The awards allow the EU executive to shine the spotlight on a particular aspect of innovation, with a different set of priorities being highlighted each year.
In 2010, the focus was on a number of key issues, such as the integration of migrants in urban areas and broadband coverage in less-developed regions.
Presented by EU Regional Policy Commissioner Johannes Hahn and Polish centre-right MEP Jan Olbrycht (European People's Party), who was chairman of the jury, there were two winners of the 'CityStar' awards, three ICT (information and communication technologies) winners and one for information and communication.
The CityStar winners were the C-Mine Centre in Belgium, a former industrial site turned entrepreneur and visitor hub, and the Micro-Finance Institute in Sweden, a project aimed at helping migrant women get access to finance for business ventures.
ICT awards were given to the Langas j Ateitj alliance in Lithuania, which provides training courses to improve computer literacy skills, the French region of Auvergne for its high-speed broadband coverage, and a telemedicine project in Germany designed to reduce hospital admissions.
The telemedicine project, in the Brandenburg region, uses expertise from various regional partners to monitor and treat people – outside of a traditional medical environment – who have suffered from a heart attack. More then 100 patients have benefitted so far.
The information and communication award went to a Lithuanian website, www.esparama.lt, which provides clear and easily-accessible information on all EU structural funding in the country.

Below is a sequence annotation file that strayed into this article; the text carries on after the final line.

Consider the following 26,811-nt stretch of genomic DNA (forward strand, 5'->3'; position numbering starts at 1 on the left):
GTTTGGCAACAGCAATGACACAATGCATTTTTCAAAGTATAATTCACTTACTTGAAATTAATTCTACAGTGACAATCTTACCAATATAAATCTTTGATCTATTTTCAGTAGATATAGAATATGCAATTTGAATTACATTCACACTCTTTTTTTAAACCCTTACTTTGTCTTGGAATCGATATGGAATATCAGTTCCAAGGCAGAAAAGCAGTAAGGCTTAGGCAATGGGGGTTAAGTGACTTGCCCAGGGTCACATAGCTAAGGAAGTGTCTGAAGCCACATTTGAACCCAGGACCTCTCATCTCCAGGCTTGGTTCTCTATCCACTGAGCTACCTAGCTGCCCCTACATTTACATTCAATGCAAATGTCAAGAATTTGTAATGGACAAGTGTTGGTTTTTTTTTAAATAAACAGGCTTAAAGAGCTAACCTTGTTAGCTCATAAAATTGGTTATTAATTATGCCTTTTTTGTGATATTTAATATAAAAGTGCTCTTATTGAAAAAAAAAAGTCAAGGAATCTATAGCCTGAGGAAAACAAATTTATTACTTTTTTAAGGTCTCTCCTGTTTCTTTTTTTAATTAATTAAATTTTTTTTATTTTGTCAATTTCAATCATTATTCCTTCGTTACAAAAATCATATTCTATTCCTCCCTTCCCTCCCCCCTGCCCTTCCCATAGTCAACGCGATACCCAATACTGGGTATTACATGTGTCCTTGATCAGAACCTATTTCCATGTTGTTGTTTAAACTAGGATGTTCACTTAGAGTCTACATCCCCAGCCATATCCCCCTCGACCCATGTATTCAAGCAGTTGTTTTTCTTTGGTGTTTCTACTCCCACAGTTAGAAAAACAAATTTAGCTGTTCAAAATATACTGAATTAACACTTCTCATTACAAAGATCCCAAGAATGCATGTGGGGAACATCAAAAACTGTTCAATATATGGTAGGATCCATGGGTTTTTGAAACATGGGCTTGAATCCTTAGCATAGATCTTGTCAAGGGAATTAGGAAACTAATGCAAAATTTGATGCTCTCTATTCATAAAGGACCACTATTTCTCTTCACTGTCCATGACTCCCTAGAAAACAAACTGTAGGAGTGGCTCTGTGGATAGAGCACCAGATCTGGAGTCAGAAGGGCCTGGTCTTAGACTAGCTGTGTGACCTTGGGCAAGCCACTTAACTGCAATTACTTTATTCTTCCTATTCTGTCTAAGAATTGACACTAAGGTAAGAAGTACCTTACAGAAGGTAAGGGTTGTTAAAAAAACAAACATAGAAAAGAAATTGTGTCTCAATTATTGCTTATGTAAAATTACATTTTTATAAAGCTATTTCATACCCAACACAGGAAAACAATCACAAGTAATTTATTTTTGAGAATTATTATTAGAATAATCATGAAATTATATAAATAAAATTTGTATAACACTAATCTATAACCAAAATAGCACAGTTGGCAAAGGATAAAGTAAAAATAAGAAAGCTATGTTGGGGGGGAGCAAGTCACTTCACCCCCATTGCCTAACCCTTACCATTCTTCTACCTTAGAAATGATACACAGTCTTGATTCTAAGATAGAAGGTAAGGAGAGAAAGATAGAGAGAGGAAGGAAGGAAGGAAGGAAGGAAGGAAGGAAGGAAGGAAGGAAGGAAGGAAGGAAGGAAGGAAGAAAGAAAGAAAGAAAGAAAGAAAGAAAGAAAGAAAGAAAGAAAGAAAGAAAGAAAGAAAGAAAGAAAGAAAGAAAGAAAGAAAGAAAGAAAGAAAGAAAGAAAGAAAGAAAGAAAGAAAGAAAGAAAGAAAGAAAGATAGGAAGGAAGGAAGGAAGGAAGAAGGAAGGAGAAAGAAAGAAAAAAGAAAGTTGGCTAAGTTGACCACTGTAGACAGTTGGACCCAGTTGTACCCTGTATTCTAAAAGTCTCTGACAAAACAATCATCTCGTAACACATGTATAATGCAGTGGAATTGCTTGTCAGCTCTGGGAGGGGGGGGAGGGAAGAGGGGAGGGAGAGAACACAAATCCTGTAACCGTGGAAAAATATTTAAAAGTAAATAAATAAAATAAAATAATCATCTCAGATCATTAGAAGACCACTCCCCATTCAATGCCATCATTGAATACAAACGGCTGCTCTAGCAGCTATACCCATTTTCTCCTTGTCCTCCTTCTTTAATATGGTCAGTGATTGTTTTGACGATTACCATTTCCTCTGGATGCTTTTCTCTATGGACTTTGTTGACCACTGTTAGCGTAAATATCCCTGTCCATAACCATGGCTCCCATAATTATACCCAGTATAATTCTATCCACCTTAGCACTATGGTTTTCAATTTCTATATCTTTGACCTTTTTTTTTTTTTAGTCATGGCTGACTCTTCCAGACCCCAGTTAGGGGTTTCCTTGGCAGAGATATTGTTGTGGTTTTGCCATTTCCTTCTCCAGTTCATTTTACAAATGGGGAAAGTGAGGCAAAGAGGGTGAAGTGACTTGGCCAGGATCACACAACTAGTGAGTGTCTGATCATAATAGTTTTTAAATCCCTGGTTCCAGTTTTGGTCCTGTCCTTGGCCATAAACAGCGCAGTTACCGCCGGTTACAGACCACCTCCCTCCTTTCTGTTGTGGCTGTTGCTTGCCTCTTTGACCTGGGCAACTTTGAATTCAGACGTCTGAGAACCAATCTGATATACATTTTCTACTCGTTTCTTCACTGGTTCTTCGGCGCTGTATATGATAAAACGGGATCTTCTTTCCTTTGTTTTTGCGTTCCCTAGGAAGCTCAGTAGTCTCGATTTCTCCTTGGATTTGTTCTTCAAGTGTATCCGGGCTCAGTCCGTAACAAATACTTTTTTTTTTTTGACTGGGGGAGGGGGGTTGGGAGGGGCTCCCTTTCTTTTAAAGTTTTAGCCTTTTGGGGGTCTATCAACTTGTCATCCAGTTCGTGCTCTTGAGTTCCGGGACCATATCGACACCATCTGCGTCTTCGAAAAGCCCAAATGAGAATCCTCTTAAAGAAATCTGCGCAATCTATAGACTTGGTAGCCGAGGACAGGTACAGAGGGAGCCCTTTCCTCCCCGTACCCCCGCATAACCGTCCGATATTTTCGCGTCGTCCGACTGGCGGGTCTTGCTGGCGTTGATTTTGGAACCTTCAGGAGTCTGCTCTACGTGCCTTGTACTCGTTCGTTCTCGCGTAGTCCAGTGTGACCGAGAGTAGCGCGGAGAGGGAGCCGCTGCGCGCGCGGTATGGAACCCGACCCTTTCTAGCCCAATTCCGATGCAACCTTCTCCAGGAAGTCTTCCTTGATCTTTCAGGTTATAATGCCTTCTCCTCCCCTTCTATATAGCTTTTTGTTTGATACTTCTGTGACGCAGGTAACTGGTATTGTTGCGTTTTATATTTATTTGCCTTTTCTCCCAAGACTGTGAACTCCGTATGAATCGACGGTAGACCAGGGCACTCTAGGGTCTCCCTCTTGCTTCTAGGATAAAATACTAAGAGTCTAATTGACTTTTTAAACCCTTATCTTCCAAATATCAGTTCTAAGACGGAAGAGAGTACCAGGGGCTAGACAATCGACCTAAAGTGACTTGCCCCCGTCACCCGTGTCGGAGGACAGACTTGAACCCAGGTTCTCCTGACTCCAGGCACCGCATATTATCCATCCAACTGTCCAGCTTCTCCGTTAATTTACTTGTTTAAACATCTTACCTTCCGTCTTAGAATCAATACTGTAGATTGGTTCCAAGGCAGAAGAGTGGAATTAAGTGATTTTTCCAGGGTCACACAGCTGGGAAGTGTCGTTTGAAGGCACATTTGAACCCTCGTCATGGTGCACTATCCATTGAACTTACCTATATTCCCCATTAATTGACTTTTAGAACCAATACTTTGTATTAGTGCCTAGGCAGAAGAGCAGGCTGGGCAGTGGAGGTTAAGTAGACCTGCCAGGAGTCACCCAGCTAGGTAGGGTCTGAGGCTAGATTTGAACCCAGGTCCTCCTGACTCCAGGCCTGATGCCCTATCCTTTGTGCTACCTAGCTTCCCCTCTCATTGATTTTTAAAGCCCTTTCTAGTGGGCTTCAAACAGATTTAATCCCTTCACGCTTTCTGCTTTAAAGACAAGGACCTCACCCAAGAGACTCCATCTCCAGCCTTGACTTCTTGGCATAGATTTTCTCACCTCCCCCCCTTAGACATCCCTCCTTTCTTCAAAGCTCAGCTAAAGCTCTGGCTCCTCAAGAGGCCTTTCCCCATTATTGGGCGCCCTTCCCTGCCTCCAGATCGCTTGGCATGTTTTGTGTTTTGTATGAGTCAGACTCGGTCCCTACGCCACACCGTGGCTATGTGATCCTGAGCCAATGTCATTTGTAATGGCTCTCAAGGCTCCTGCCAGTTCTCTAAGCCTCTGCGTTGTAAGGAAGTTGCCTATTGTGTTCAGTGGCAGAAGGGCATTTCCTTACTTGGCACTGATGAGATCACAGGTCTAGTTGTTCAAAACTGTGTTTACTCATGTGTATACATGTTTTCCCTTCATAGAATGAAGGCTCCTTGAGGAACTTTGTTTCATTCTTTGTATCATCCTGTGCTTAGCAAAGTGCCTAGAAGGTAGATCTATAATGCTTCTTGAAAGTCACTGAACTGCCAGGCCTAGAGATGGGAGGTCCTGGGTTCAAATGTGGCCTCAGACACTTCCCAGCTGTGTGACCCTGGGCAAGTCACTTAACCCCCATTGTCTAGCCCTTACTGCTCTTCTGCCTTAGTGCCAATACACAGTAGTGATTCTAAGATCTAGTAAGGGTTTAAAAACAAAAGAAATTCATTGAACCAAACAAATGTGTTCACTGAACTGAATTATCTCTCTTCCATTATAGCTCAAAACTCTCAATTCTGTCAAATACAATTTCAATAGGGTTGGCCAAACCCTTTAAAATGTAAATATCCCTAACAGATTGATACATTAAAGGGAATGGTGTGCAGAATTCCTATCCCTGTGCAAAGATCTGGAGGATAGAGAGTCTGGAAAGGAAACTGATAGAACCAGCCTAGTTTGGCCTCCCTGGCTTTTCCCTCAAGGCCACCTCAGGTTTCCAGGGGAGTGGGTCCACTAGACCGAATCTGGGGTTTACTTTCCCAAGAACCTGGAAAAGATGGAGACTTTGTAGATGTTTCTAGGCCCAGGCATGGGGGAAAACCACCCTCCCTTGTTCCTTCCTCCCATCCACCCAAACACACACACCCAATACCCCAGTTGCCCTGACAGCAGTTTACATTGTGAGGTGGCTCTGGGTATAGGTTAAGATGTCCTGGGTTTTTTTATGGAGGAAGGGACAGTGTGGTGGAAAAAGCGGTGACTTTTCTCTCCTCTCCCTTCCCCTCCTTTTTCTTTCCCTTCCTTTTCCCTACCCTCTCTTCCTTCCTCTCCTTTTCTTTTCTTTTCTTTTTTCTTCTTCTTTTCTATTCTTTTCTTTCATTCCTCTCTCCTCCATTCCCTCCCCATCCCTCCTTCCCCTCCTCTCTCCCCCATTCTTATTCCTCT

Are the awards succeeding in their aims?
While the awards provide a media-friendly ''big day out'' in Brussels, some questioned whether they are succeeding in their aim to ''improve information about good practice'' and ''stimulate the exchange of experience''.
Speaking to EurActiv, a Commission official argued that the increasing number of applicants every year showed the awards are doing what they should.
''As the main goal is transparency and sharing information, the fact that they are increasingly popular is a good sign,'' the official said. ''It has also generated coverage of both the finalists and winners, opening them to public examination and allowing contacts between different practitioners. The Commission has also been able to mobilise the projects identified to participate in different conferences and inform policy debate.''
They are also good value for money, the official stressed – explaining that the nominated projects have already been financed on their merits by EU regional funding tools.
Furthermore, the awards do not involve a cash prize. ''A modest budget of approximately €30,000 is needed to cover the jury's travel expenses and time, the trophies and making the 3-5 minute project videos. This is funded by the Commission under its communication budget,'' they concluded.
However, the think-tank Open Europe, a long-standing critic of EU regional policy, was less enthusiastic about the value of the RegioStars awards.
''While more effective targeting of cohesion funds certainly should be encouraged, you would think that the EU had bigger things on its plate at the moment than engaging in self-congratulatory ceremonies at the taxpayers' expense,'' said its director, Mats Persson.